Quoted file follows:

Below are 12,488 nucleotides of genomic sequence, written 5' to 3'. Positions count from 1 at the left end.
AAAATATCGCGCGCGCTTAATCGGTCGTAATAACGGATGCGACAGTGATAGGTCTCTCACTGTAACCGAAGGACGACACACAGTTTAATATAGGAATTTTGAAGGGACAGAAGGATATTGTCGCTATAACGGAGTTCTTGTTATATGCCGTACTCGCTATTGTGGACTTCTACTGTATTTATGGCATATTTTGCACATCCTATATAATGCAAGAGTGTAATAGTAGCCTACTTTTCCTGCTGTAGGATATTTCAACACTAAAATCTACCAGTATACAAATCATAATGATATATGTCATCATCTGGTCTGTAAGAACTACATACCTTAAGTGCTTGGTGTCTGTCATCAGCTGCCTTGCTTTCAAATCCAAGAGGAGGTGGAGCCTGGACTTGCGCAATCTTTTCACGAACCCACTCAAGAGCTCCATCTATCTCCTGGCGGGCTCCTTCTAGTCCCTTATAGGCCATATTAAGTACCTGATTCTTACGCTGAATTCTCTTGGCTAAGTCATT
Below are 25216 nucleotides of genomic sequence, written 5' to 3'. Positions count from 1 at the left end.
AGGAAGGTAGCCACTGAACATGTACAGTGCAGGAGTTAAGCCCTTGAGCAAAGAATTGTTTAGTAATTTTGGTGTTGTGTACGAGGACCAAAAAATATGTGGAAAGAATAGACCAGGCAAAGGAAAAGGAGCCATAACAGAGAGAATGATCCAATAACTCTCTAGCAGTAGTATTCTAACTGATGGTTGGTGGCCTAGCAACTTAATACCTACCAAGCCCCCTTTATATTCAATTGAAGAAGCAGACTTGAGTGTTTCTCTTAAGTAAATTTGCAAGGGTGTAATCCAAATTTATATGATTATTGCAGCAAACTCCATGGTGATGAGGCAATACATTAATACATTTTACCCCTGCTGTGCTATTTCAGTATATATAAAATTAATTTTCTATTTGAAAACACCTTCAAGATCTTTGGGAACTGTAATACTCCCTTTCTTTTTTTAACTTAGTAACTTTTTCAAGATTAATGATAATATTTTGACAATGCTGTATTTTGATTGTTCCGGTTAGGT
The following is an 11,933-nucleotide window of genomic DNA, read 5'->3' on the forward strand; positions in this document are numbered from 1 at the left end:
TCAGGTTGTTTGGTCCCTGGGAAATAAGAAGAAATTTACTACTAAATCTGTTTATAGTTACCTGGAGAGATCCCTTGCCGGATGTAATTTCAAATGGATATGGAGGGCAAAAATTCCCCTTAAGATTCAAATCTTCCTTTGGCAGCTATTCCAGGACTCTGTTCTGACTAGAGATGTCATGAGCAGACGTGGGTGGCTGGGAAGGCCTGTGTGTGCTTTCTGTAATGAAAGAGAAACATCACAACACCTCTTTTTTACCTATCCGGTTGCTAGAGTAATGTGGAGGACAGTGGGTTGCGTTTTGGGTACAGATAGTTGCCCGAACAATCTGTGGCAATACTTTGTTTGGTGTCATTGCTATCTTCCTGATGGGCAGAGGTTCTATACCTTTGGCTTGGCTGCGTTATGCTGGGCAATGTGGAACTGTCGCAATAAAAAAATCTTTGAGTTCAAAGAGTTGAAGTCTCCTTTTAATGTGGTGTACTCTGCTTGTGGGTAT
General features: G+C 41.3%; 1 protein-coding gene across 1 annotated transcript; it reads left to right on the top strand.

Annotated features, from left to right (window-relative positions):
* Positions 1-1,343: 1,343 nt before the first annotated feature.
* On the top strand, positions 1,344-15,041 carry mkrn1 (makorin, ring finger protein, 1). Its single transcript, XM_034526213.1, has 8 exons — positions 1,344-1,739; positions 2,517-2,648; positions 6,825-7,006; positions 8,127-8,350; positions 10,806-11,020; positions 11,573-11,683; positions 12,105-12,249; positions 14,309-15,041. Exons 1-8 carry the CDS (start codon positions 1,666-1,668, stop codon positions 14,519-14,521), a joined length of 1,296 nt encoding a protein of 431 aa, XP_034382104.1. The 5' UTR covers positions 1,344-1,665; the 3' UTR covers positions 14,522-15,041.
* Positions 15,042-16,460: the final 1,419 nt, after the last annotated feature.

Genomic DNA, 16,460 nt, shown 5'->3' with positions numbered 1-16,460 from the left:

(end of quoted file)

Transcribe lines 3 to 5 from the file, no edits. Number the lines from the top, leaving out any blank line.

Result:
Below are 25216 nucleotides of genomic sequence, written 5' to 3'. Positions count from 1 at the left end.
AGGAAGGTAGCCACTGAACATGTACAGTGCAGGAGTTAAGCCCTTGAGCAAAGAATTGTTTAGTAATTTTGGTGTTGTGTACGAGGACCAAAAAATATGTGGAAAGAATAGACCAGGCAAAGGAAAAGGAGCCATAACAGAGAGAATGATCCAATAACTCTCTAGCAGTAGTATTCTAACTGATGGTTGGTGGCCTAGCAACTTAATACCTACCAAGCCCCCTTTATATTCAATTGAAGAAGCAGACTTGAGTGTTTCTCTTAAGTAAATTTGCAAGGGTGTAATCCAAATTTATATGATTATTGCAGCAAACTCCATGGTGATGAGGCAATACATTAATACATTTTACCCCTGCTGTGCTATTTCAGTATATATAAAATTAATTTTCTATTTGAAAACACCTTCAAGATCTTTGGGAACTGTAATACTCCCTTTCTTTTTTTAACTTAGTAACTTTTTCAAGATTAATGATAATATTTTGACAATGCTGTATTTTGATTGTTCCGGTTAGGT
The following is an 11,933-nucleotide window of genomic DNA, read 5'->3' on the forward strand; positions in this document are numbered from 1 at the left end: